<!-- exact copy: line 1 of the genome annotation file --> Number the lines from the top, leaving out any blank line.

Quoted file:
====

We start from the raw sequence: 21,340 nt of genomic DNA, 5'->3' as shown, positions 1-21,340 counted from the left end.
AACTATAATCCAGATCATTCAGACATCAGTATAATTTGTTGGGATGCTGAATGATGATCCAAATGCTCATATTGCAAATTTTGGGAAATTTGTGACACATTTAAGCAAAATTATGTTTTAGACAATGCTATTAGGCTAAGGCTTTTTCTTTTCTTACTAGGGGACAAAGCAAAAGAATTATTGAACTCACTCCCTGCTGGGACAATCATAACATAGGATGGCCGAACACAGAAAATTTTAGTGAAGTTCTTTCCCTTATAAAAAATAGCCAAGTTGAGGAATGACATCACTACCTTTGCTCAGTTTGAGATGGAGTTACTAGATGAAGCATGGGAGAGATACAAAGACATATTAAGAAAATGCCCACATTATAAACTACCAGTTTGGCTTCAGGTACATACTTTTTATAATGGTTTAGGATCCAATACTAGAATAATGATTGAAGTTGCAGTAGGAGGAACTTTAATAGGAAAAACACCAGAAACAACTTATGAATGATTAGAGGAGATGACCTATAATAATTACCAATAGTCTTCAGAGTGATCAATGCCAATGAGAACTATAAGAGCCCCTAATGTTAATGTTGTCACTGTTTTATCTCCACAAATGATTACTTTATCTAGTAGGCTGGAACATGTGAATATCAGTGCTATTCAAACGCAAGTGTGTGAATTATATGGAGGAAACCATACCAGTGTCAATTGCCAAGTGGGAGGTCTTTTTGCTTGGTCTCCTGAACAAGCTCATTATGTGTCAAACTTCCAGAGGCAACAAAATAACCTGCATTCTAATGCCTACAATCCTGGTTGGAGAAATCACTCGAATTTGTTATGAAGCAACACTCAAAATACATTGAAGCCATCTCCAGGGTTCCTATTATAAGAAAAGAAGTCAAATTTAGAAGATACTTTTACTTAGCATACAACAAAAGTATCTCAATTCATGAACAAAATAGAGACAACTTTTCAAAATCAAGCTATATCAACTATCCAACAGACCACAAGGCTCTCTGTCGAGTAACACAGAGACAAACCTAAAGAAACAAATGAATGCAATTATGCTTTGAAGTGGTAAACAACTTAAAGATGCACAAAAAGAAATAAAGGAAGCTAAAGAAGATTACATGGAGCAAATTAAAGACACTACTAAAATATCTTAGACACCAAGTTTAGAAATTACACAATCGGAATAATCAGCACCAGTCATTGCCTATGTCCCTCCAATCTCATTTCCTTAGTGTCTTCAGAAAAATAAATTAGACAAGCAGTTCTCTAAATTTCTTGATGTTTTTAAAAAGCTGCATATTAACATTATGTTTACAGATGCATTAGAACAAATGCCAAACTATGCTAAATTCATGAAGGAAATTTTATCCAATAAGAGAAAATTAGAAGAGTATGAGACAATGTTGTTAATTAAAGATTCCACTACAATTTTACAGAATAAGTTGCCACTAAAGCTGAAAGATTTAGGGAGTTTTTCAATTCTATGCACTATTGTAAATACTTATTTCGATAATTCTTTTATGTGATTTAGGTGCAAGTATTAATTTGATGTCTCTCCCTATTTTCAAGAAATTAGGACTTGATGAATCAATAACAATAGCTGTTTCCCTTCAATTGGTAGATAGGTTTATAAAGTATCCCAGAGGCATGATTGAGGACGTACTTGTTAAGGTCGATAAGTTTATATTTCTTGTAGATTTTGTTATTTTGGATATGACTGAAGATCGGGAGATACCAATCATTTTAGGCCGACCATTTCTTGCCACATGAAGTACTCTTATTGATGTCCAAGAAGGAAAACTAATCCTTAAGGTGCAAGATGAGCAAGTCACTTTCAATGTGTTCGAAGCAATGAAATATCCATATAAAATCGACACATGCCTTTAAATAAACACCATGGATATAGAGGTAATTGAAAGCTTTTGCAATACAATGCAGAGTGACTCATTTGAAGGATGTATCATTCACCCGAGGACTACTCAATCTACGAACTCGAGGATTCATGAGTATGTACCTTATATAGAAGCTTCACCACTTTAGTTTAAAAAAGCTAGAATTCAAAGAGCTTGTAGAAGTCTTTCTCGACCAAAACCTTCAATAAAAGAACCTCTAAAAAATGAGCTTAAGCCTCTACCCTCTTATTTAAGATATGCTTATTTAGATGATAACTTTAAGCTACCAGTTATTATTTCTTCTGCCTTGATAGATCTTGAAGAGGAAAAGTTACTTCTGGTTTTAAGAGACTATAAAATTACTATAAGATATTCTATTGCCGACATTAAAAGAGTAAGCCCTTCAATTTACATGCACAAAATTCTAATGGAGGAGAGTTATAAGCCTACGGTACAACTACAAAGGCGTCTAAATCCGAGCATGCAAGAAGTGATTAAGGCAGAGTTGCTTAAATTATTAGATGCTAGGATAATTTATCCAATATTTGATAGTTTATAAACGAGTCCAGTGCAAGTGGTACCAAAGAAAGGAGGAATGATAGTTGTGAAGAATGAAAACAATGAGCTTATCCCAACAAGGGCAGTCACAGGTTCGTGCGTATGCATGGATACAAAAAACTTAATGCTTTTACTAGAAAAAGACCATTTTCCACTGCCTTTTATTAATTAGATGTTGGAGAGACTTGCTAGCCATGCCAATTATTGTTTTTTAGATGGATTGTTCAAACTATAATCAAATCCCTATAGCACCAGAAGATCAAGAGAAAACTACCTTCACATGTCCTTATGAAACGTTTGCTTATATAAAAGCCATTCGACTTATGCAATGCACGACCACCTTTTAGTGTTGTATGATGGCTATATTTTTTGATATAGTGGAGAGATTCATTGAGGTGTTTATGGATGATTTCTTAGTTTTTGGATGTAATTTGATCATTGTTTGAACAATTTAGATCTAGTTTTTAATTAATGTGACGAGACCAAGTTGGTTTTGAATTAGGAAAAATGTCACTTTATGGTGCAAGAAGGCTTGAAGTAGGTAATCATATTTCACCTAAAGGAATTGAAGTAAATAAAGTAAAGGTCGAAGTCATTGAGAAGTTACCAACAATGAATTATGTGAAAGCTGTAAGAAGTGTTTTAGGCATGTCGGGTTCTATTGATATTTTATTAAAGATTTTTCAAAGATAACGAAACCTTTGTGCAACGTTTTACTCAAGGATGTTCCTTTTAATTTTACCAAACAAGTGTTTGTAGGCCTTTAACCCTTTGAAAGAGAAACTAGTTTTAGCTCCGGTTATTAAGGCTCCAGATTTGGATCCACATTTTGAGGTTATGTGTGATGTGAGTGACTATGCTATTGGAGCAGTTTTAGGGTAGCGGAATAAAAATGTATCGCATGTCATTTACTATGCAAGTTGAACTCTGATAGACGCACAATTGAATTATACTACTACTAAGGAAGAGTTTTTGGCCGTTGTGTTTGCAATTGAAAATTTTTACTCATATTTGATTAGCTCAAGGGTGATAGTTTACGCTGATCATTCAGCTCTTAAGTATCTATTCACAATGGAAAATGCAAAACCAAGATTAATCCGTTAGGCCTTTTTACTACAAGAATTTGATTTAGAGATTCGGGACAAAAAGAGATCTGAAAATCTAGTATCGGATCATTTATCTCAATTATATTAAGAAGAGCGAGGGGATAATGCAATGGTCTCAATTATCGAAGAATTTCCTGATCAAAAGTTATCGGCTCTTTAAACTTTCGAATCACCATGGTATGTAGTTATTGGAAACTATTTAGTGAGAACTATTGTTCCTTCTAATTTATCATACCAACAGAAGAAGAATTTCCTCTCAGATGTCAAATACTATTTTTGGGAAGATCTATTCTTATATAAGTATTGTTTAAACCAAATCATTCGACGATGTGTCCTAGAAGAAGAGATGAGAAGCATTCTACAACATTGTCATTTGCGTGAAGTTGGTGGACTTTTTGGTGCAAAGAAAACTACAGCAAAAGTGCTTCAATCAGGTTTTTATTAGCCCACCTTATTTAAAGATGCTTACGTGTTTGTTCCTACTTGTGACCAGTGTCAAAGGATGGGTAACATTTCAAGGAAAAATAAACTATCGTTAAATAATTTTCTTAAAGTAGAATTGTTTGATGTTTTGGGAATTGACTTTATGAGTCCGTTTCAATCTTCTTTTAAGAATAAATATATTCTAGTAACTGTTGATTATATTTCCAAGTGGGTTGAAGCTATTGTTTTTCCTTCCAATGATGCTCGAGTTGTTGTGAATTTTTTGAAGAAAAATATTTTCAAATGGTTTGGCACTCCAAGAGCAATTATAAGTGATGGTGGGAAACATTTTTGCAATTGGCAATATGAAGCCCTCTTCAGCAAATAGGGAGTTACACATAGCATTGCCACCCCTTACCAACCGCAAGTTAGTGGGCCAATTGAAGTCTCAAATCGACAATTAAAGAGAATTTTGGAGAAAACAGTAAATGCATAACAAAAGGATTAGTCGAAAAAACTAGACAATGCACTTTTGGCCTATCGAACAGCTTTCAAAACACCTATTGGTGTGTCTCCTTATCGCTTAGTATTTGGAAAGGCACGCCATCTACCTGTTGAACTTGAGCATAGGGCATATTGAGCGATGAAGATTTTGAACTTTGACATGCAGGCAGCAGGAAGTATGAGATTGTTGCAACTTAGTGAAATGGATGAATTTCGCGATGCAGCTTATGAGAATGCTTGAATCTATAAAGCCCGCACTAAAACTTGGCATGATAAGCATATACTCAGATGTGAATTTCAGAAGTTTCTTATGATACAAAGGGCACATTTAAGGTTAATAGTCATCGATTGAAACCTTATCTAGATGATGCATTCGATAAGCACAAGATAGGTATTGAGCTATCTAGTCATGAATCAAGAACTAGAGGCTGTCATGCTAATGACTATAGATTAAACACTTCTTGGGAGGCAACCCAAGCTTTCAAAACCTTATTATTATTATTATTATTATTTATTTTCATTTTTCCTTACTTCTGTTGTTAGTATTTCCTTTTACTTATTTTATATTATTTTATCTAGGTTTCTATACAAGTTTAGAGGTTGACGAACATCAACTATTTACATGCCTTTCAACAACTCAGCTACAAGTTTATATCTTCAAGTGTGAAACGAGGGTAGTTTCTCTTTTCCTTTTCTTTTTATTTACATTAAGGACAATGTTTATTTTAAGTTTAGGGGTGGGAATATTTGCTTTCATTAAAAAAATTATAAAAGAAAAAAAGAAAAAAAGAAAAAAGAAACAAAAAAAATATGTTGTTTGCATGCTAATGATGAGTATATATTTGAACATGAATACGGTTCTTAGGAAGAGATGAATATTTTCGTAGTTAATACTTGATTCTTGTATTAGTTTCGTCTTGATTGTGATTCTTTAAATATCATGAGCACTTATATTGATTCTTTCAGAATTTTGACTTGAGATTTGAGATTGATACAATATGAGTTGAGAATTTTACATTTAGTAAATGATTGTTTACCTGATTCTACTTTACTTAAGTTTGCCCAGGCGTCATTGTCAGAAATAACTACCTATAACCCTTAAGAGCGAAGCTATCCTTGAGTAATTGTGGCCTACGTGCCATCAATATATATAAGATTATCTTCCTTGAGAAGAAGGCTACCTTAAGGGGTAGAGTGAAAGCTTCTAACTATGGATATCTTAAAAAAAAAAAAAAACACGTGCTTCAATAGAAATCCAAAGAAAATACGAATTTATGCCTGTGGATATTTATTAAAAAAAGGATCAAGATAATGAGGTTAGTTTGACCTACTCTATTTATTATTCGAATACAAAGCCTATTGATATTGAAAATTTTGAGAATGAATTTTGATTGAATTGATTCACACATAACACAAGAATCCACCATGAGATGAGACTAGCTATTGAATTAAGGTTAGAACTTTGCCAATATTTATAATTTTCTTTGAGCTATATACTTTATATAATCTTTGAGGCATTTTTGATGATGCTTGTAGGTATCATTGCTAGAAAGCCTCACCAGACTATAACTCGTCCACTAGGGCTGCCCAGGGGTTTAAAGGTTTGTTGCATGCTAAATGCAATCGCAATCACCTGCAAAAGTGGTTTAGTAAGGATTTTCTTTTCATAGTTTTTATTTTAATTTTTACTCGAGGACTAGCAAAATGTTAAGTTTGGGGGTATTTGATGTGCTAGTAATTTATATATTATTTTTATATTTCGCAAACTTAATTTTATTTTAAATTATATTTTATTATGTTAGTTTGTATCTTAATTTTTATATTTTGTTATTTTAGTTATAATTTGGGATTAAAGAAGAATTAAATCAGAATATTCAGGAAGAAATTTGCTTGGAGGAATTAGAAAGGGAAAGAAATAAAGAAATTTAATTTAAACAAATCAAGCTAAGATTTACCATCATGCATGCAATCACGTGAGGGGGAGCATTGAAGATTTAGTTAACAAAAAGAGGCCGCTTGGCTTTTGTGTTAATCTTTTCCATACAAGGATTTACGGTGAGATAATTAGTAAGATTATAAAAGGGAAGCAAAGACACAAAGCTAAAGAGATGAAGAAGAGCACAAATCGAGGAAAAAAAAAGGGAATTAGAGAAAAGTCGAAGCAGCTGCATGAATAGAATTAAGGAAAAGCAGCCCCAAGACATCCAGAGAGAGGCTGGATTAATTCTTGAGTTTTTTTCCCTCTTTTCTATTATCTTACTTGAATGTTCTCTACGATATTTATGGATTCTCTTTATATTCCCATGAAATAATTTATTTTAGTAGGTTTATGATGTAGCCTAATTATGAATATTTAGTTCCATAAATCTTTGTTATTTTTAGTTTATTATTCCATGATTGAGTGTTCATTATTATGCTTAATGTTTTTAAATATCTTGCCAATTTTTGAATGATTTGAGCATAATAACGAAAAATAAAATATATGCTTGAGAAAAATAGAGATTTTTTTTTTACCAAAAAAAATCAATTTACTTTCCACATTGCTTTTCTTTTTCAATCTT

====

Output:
We start from the raw sequence: 21,340 nt of genomic DNA, 5'->3' as shown, positions 1-21,340 counted from the left end.